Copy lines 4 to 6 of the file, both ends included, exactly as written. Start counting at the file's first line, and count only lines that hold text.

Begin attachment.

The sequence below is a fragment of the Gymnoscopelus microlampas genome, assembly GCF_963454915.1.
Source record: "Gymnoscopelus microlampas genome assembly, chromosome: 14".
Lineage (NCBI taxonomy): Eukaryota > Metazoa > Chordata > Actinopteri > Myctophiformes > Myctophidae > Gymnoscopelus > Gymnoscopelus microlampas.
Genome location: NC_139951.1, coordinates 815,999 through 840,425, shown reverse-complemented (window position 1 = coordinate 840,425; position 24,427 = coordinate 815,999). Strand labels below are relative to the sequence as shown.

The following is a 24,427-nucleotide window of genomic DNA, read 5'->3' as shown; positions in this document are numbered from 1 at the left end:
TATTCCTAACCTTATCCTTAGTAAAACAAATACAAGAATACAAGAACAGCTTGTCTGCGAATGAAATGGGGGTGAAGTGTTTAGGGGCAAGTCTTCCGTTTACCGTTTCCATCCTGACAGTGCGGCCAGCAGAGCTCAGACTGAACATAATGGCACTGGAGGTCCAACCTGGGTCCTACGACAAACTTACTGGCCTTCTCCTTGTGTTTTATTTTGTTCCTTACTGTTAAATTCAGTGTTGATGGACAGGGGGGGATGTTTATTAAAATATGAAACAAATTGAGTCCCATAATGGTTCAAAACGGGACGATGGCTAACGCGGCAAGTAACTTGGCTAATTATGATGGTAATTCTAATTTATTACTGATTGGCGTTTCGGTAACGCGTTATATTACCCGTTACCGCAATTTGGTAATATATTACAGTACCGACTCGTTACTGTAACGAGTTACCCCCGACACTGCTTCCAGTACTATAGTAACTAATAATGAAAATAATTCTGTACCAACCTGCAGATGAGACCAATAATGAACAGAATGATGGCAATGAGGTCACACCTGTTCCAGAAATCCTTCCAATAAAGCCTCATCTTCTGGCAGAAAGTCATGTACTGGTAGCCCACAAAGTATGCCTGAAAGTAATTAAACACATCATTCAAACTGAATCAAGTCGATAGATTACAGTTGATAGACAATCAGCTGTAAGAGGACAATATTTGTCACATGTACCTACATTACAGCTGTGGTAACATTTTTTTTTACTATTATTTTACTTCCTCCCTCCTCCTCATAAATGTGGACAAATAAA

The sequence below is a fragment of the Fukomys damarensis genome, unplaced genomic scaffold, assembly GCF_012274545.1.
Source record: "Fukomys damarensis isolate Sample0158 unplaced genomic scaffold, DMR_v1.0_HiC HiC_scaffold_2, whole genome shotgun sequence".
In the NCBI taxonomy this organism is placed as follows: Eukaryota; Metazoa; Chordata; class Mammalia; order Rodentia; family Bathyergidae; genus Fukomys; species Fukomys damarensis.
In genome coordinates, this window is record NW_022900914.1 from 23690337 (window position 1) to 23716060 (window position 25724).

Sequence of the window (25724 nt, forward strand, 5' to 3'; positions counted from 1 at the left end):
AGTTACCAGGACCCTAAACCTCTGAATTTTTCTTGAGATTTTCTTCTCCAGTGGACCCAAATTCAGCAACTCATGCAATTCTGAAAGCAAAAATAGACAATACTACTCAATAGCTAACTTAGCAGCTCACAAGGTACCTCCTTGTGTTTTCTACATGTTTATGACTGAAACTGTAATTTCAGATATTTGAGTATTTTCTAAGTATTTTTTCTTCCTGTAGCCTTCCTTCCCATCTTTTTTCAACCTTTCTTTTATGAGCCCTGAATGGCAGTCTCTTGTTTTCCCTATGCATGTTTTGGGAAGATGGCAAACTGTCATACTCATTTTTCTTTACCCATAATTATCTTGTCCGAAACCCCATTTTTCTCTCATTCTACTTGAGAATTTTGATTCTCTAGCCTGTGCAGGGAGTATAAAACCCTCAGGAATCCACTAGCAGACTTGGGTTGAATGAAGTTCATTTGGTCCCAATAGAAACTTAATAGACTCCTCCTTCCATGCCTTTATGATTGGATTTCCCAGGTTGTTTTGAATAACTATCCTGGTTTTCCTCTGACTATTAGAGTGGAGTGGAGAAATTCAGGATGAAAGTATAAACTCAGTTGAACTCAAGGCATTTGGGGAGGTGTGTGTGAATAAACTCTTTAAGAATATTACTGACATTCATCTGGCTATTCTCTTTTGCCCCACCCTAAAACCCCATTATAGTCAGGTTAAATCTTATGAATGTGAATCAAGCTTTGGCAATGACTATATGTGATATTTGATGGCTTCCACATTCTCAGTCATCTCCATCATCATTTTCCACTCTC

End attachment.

Genome location: NC_139951.1, coordinates 815,999 through 840,425, shown reverse-complemented (window position 1 = coordinate 840,425; position 24,427 = coordinate 815,999). Strand labels below are relative to the sequence as shown.

The following is a 24,427-nucleotide window of genomic DNA, read 5'->3' as shown; positions in this document are numbered from 1 at the left end:
TATTCCTAACCTTATCCTTAGTAAAACAAATACAAGAATACAAGAACAGCTTGTCTGCGAATGAAATGGGGGTGAAGTGTTTAGGGGCAAGTCTTCCGTTTACCGTTTCCATCCTGACAGTGCGGCCAGCAGAGCTCAGACTGAACATAATGGCACTGGAGGTCCAACCTGGGTCCTACGACAAACTTACTGGCCTTCTCCTTGTGTTTTATTTTGTTCCTTACTGTTAAATTCAGTGTTGATGGACAGGGGGGGATGTTTATTAAAATATGAAACAAATTGAGTCCCATAATGGTTCAAAACGGGACGATGGCTAACGCGGCAAGTAACTTGGCTAATTATGATGGTAATTCTAATTTATTACTGATTGGCGTTTCGGTAACGCGTTATATTACCCGTTACCGCAATTTGGTAATATATTACAGTACCGACTCGTTACTGTAACGAGTTACCCCCGACACTGCTTCCAGTACTATAGTAACTAATAATGAAAATAATTCTGTACCAACCTGCAGATGAGACCAATAATGAACAGAATGATGGCAATGAGGTCACACCTGTTCCAGAAATCCTTCCAATAAAGCCTCATCTTCTGGCAGAAAGTCATGTACTGGTAGCCCACAAAGTATGCCTGAAAGTAATTAAACACATCATTCAAACTGAATCAAGTCGATAGATTACAGTTGATAGACAATCAGCTGTAAGAGGACAATATTTGTCACATGTACCTACATTACAGCTGTGGTAACATTTTTTTTTACTATTATTTTACTTCCTCCCTCCTCCTCATAAATGTGGACAAATAAA